Study participants did not defer any cases because of issues with image quality. As part of the validation study the SPG and STG members were also asked to assess WSI quality and render either a “yes” or “no” opinion as to whether the image quality was acceptable for diagnostic purposes; all members of the SPG and STG answered “yes” for all 93 slides on both the Nsx and NM sets. In general, all diagnosticians were impressed with the image quality of H&E and ancillary preparations. Additional image quality comments were requested and provided even if the diagnostician felt the WSIs were of diagnostic quality. It must be noted that even when diagnosticians provided additional comments related to image quality, these did not affect their ability to arrive at the correct pathologic classification, diagnosis, and grade, nor did it affect their ability to provide the correct interpretation for each ancillary tissue preparation.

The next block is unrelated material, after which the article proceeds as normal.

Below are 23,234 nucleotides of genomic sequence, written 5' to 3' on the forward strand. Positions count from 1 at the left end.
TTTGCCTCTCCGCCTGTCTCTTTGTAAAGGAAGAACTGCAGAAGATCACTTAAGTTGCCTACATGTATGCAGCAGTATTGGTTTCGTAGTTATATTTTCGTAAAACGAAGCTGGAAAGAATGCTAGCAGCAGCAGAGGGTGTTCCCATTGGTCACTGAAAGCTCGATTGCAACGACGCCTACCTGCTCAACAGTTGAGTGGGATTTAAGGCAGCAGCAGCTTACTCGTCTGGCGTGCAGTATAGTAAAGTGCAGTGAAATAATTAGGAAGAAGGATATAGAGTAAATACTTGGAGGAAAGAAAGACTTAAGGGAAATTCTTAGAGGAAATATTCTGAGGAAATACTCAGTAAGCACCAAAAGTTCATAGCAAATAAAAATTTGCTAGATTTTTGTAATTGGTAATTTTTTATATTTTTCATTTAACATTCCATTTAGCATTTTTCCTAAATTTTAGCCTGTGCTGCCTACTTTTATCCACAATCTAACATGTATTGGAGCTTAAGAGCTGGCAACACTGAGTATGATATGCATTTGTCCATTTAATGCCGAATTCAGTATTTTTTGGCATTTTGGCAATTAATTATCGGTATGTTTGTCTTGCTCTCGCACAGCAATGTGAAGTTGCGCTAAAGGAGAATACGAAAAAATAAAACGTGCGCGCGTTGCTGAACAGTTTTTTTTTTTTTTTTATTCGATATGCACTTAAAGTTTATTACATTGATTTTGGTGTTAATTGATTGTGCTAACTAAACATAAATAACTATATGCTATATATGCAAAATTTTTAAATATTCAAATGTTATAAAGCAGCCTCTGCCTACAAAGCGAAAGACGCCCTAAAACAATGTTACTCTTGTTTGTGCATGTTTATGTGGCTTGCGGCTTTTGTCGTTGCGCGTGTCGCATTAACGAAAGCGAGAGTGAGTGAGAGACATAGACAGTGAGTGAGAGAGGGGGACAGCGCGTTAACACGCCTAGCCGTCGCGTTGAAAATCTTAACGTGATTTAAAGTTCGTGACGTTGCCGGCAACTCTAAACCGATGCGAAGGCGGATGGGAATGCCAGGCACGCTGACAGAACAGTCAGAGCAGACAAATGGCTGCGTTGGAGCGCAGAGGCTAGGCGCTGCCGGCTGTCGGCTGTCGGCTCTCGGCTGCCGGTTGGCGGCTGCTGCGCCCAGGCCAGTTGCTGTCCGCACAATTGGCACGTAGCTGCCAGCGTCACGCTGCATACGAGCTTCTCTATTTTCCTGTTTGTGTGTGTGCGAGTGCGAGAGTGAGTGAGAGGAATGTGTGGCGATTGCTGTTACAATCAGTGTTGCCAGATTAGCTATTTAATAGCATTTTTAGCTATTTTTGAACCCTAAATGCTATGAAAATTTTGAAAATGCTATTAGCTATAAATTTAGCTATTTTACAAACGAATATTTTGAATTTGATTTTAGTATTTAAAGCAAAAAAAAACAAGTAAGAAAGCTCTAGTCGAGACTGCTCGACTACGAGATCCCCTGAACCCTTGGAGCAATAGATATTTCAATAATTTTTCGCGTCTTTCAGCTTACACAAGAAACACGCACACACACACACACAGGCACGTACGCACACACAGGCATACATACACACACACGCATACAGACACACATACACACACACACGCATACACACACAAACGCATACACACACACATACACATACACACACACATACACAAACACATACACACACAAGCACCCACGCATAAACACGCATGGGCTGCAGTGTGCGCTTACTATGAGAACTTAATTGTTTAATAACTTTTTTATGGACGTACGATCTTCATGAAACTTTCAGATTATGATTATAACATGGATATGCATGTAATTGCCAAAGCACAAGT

Questions regarding minimal adjustments to image brightness and/or contrast were the most commonly provided comments. For case Nsx-04, one STG member mentioned that assessing the staining intensity for nuclear p53 immunoreactivity was perhaps “a bit harder to interpret for me than the others.” For case Nsx-06, one SPG member mentioned that VVG was dark and somewhat difficult to interpret, similarly 1 STG member mentioned that the modified Gomori trichrome stains on cases NM-01 and NM-04 were somewhat dark. In addition, 1 SPG member mentioned that for case Nsx-04, owing to the newness of using this platform for mitotic counting, a Ki-67 assay (not available for this historic case but currently customarily ordered in all infiltrating gliomas in our clinical practice) would have been useful to corroborate their impression of low mitotic activity and confirm grade assignment. As mentioned in “Study Roles and Training” in the Methods section, following the completion of the validation study, the DPM and VPS held a wrap-up digital session addressing topics related to software or troubleshooting of brightness, contrast, and color balance, using the aforementioned cases as examples, which answered the specific diagnostician's questions.